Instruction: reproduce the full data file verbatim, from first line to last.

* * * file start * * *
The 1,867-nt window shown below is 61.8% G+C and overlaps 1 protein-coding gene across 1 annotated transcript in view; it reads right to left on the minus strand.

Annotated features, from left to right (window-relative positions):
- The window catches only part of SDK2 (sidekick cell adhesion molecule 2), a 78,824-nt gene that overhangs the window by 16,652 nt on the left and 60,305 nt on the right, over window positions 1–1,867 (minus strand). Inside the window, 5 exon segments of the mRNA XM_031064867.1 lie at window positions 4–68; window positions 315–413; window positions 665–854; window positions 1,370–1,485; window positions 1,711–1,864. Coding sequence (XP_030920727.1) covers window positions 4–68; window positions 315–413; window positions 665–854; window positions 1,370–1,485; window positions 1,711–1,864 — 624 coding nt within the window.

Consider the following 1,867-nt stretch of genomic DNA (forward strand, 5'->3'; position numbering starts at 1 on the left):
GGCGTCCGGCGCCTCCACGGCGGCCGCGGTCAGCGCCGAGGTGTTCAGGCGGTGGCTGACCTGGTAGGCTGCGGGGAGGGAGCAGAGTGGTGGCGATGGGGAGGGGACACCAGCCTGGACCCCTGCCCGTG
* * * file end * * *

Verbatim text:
The 1,867-nt window shown below is 61.8% G+C and overlaps 1 protein-coding gene across 1 annotated transcript in view; it reads right to left on the minus strand.

Annotated features, from left to right (window-relative positions):
- The window catches only part of SDK2 (sidekick cell adhesion molecule 2), a 78,824-nt gene that overhangs the window by 16,652 nt on the left and 60,305 nt on the right, over window positions 1–1,867 (minus strand). Inside the window, 5 exon segments of the mRNA XM_031064867.1 lie at window positions 4–68; window positions 315–413; window positions 665–854; window positions 1,370–1,485; window positions 1,711–1,864. Coding sequence (XP_030920727.1) covers window positions 4–68; window positions 315–413; window positions 665–854; window positions 1,370–1,485; window positions 1,711–1,864 — 624 coding nt within the window.

Consider the following 1,867-nt stretch of genomic DNA (forward strand, 5'->3'; position numbering starts at 1 on the left):
GGCGTCCGGCGCCTCCACGGCGGCCGCGGTCAGCGCCGAGGTGTTCAGGCGGTGGCTGACCTGGTAGGCTGCGGGGAGGGAGCAGAGTGGTGGCGATGGGGAGGGGACACCAGCCTGGACCCCTGCCCGTG